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BROWNSVILLE — U.S. Rep. Vicente Gonzalez has a message for South Texas: Democrats are here to stay.
The Democratic congressman vanquished the short-term incumbent Rep. Mayra Flores, R-Los Indios, on Tuesday in this hotly contested race to represent the 34th Congressional District, which Republicans had targeted as pivotal to their efforts to sway more Latino voters to their camp. Decision Desk HQ called the races for Gonzalez shortly after midnight.
The race was a high-drama, multi-month affair of desperate pleas, dashed hopes and political gamesmanship that highlighted the stakes of when national forces come into play in a hyperlocal race.
“They spent over $7 million against us, spewing lies and hate and disinformation,” Gonzalez, D-McAllen, said at his election night party here. “Even with these large investments, we showed the Republican party that South Texas is not their home.”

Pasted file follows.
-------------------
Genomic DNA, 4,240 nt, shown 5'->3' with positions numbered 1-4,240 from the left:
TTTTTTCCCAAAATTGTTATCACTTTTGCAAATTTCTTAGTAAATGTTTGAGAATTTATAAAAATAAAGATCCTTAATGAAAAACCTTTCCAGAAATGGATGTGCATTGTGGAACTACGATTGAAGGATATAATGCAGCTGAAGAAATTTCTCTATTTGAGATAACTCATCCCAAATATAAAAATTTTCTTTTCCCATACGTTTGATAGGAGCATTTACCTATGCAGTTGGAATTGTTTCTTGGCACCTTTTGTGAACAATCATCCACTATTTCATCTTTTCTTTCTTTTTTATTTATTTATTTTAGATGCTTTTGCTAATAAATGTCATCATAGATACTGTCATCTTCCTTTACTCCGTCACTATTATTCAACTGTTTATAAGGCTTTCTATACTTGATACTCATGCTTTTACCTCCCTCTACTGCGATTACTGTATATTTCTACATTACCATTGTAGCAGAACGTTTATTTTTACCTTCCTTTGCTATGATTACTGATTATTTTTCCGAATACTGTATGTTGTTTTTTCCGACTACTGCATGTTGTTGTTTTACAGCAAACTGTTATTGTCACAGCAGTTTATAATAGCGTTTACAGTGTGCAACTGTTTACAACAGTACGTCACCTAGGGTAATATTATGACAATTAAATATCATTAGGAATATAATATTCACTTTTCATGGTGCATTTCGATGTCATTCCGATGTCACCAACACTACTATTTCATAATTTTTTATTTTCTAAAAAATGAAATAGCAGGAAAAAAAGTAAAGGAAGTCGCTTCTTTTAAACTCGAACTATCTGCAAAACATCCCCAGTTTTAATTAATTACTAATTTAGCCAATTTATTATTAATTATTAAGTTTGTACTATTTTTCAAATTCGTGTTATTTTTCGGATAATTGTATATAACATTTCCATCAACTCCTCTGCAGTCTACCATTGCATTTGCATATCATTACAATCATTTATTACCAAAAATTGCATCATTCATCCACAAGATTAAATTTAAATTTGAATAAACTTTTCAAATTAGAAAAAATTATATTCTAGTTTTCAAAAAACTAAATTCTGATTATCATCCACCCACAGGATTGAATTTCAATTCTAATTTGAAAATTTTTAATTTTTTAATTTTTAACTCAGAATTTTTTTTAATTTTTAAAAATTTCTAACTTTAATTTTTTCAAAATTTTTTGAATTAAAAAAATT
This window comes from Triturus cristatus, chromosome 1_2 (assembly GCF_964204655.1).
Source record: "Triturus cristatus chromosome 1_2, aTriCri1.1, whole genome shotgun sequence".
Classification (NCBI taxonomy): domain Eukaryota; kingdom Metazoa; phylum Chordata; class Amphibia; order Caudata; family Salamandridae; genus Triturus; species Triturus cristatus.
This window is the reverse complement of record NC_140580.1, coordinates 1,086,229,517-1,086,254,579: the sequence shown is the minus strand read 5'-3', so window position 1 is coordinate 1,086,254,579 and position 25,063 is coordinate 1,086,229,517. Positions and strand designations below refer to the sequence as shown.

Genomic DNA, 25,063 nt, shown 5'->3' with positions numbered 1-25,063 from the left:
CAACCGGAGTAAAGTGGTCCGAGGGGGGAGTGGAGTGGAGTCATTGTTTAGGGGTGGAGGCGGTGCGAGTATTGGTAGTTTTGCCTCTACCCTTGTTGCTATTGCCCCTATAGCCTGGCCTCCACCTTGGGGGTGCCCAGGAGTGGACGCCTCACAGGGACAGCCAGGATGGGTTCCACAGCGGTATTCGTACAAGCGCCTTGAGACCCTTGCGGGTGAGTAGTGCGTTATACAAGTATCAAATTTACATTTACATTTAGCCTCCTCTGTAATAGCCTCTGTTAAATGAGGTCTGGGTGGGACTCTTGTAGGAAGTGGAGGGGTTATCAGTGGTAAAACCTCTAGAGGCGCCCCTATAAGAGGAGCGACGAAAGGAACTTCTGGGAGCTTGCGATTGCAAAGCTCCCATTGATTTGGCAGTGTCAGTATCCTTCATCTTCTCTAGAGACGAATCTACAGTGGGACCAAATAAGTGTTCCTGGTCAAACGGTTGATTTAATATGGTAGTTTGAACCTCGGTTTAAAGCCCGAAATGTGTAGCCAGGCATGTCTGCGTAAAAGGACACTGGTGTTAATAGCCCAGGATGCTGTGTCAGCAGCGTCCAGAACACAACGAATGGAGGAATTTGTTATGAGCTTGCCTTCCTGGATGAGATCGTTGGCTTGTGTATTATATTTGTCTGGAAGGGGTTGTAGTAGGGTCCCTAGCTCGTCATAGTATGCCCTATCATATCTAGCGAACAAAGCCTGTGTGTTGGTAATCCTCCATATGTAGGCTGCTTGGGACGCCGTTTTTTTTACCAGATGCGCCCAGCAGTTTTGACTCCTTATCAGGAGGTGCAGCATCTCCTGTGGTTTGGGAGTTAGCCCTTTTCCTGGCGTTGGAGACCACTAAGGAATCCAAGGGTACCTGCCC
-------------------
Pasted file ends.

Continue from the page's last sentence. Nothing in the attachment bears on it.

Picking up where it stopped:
Gonzalez went into the race after redistricting caused him to move from the neighboring 15th Congressional District, with a massive war chest and years of experience under his belt working in the region as a lawyer. Despite a rapidly narrowing lead as Election Day approached, Gonzalez expressed confidence that he would be able to take the seat back for his party.
Winning the 34th district would have been a crowning achievement for Republicans. It was the most favorable district for Democrats among the three competitive South Texas races this cycle, and Republican operatives admitted early in the race that they faced major headwinds.
Republicans’ efforts for a takeover have been simmering in South Texas for years. During the 2020 cycle in the neighboring 15th district, Monica De La Cruz, an outspoken critic of Democrats’ long-standing control in South Texas, came only 3 percentage points of winning in her contest against Gonzalez. That was despite the incumbent Democrat spending well over twice as much money in the race. De La Cruz ended up victorious Tuesday in her race against progressive newcomer Michelle Vallejo in the most competitive congressional race in Texas — an outcome Gonzalez called “tragic” in a brief interview Tuesday night.